Although LED luminaires are considerably more efficient, with claims of up to 100 times the lifetime in some applications over traditional incandescent or fluorescent devices, they require specialized electronic control circuitry for thermal management and over-current protection. Essentially, LEDs convert most of the electrical energy they receive into heat rather than light. Therefore, without adequate thermal management, this heat can degrade the LED's life span and performance. The general design advice is relatively simple: keep the current through the LEDs constant and under the specified maximum.
Other articles in the Lighting TechZone focus on LED drivers, LED thermal management and over-stress control using current protection devices². A review of high brightness white LEDs, suitable for lighting applications, is also available in the TechZone³.
The provision of 'platform-based' systems solutions is the underlying trend in the LED-based intelligent lighting market. Traditional electronics OEMs are creating subsystems of hardware and firmware to supply to building contractors and subcontractors. While mainstream LED manufacturers are, of course, dominating the market, supply chain partnerships are emerging, and systems and solutions are emerging from less likely sources. The driving attraction is the speed at which the lighting market is forecast to develop, combined with the requirement for increasingly sophisticated electronic control systems, and that lighting contractors are less likely to be able (or inclined) to build systems from scratch.
Electronics technology facilitates the ability to monitor and control all lights in an application, remotely or automatically, to turn them on or off, and to dim them; all of which is important. The ability to upgrade systems, adding new features and functionality, like many other modern electronics-based applications, is inherent in the digital programmability of electronics technology. In lighting applications, after the LED devices themselves, microcontrollers, wired and wireless networks, and sensors are proving to be the critical technologies to enable systems solutions.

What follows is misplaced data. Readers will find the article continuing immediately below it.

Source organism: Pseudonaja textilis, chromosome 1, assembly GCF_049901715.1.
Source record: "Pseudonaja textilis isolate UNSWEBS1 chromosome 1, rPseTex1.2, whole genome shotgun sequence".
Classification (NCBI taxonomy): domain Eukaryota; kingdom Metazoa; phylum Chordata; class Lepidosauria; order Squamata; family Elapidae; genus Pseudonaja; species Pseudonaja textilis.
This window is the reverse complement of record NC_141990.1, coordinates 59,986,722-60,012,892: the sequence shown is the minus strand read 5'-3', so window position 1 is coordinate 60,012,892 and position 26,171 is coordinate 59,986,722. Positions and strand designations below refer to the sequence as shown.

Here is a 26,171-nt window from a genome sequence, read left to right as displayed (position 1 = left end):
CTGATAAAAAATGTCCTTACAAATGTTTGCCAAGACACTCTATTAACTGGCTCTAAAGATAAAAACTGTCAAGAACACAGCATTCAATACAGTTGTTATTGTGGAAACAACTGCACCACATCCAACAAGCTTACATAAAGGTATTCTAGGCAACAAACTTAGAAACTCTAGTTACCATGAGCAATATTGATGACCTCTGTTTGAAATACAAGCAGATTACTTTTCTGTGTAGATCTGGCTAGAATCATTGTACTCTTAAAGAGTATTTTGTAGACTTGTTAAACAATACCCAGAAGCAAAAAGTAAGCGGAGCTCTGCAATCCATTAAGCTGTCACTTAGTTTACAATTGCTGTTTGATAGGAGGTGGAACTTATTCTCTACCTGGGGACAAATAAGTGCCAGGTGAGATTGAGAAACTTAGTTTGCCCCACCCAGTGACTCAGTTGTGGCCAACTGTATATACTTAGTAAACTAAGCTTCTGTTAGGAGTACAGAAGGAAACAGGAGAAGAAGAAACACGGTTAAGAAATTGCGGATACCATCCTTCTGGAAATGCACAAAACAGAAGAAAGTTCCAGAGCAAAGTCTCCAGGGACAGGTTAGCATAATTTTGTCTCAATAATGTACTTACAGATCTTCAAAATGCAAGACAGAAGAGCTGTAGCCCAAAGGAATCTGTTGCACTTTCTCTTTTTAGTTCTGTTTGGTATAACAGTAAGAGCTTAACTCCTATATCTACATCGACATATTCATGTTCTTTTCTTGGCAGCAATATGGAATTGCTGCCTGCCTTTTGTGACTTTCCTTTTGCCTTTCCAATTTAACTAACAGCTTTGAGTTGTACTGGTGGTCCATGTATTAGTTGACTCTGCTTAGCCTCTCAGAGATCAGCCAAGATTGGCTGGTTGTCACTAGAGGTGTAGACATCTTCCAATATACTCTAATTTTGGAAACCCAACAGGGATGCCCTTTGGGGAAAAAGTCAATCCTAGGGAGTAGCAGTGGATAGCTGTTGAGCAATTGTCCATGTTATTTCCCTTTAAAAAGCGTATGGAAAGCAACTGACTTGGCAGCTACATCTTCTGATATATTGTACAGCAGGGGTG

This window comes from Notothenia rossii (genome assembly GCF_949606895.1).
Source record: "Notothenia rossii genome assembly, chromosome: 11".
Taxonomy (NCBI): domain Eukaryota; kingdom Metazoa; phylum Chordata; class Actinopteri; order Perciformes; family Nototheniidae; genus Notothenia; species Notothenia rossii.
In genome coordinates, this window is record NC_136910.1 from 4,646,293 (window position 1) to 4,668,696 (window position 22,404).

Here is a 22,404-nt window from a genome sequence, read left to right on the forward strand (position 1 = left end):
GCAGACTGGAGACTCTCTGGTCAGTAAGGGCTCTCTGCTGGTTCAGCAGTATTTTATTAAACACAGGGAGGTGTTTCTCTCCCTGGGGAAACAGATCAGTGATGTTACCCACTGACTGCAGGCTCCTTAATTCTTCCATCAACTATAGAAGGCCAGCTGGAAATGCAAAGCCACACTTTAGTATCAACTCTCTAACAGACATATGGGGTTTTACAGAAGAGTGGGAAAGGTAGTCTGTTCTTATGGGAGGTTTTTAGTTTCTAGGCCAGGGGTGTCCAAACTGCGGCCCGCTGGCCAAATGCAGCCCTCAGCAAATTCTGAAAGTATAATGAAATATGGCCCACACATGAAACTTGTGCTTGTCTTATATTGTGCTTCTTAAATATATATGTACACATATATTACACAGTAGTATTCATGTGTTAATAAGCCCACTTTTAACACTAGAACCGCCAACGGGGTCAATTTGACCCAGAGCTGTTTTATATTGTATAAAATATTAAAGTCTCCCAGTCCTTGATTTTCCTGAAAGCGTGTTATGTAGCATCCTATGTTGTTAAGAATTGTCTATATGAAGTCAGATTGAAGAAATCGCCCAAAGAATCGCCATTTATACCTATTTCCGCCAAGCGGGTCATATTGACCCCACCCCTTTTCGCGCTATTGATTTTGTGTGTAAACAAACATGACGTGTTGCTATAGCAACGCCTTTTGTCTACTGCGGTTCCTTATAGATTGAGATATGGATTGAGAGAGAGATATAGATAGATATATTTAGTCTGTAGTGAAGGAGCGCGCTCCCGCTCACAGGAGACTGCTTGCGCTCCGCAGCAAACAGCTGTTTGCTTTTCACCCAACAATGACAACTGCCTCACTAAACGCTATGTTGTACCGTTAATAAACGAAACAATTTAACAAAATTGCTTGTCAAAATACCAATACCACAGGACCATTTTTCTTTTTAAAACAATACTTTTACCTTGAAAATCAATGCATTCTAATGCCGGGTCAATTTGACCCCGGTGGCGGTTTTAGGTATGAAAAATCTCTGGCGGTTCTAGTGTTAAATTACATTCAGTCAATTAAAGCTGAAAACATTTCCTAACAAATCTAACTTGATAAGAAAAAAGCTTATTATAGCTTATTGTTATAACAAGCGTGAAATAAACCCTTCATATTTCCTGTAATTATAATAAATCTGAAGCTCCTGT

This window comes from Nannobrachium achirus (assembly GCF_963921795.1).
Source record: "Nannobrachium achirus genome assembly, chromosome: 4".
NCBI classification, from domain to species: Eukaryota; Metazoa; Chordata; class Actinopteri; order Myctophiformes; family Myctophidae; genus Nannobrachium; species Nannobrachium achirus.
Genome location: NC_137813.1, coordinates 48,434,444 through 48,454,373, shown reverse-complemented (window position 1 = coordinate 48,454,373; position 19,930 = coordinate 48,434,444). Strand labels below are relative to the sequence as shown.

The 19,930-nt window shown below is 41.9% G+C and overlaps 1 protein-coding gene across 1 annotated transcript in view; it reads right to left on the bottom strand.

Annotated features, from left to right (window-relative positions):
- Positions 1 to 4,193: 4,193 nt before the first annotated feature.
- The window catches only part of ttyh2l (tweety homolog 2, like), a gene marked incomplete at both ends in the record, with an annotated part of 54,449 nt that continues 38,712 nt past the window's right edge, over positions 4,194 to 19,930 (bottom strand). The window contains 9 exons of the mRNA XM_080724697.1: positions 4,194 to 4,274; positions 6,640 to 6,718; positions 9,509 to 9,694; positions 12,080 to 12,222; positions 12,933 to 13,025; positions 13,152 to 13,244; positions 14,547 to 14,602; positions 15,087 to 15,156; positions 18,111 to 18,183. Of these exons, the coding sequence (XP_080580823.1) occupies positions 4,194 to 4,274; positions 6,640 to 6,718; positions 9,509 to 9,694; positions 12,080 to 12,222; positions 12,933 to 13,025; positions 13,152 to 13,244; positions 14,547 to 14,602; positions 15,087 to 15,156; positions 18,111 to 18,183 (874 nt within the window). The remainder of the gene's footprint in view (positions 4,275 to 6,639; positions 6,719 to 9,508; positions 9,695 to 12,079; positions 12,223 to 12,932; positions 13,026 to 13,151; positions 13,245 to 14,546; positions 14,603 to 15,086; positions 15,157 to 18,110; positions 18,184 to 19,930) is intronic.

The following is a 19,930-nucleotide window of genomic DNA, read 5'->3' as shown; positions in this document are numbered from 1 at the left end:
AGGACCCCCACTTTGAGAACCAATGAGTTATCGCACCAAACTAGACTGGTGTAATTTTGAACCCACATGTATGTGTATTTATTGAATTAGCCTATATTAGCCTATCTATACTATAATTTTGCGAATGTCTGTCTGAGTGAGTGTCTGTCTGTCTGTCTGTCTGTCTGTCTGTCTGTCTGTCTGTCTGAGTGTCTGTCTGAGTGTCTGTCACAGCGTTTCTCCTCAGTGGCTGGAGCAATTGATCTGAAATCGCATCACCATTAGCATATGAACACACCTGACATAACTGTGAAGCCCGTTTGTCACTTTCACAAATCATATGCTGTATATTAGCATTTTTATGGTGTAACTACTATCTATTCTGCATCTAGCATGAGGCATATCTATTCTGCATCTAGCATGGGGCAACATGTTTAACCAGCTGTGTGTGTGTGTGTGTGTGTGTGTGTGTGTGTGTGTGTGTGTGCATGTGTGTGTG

Microcontrollers are ideal to take advantage of the unique characteristics of LED technology enabling the development of efficient, scalable and flexible designs for intelligent lighting. With digital control, designers can scale and easily adjust designs to suit specific applications. With a modular design using standard hardware and software elements, design reuse is maximized and design time is decreased. A digital approach also enables many innovative hardware features, such as soft start-up, delay, and PWM phase shifting, to be implemented in software, thereby keeping component count to a minimum.
Although traditional wired networks make sense in many buildings, new and affordable technologies such as mesh wireless networks have prompted innovative design opportunities in the commission of smart buildings. Wireless networks are also useful in refurbishing older buildings where adding or replacing wired networks might not be viable. ZigBee is proving to be a popular wireless protocol for lighting, particularly for applications requiring the control of large banks of uniform lighting zones.
Increasingly, lighting systems need to be connected to other networks via the Internet protocol (IP). In domestic applications, such systems could be controlled via a mobile digital device. Municipal or office buildings may also need to be controlled and monitored from a remote central location, as part of a smart city initiative, for example. In such cases, other Internet protocols may be more appropriate, such as the incoming 6LoWPAN, based on IPv6.
Integrating sensors into a lighting system requires some consideration. Providing power to the sensors may be straightforward in a new build, but more difficult in a retrofit situation. Battery power may suit devices that are required to perform simple tasks, such as detecting motion to indicate the presence of someone in a seldom-used room. Battery life might be 5 years in such situations.
Another option, being adopted in some of the smartest buildings around the world, is sensors powered by energy harvesting techniques. A growing range of companies are producing wireless products, such as sensors and switches, for managing HVAC and lighting energy consumption in buildings, based on the standard developed by the EnOcean Alliance. Powered by ambient sources of energy, such as light, heat, vibration and motion, the devices send radio signals via a wireless sensor network to automate energy conservation in buildings.
However, if sensors are required to provide instant updates on a constant basis, a permanent power source via a wired or power line network might be necessary.